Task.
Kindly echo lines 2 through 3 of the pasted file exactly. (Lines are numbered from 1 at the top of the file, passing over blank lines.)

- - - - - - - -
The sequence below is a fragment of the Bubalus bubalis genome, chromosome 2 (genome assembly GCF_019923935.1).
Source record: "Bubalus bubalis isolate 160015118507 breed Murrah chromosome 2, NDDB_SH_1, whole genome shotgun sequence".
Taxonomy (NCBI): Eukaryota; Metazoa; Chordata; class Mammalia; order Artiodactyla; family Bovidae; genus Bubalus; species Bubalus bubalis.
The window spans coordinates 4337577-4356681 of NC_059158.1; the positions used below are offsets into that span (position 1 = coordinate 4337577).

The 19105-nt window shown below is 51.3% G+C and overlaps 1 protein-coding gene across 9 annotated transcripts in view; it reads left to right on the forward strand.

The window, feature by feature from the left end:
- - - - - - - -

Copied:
Source record: "Bubalus bubalis isolate 160015118507 breed Murrah chromosome 2, NDDB_SH_1, whole genome shotgun sequence".
Taxonomy (NCBI): Eukaryota; Metazoa; Chordata; class Mammalia; order Artiodactyla; family Bovidae; genus Bubalus; species Bubalus bubalis.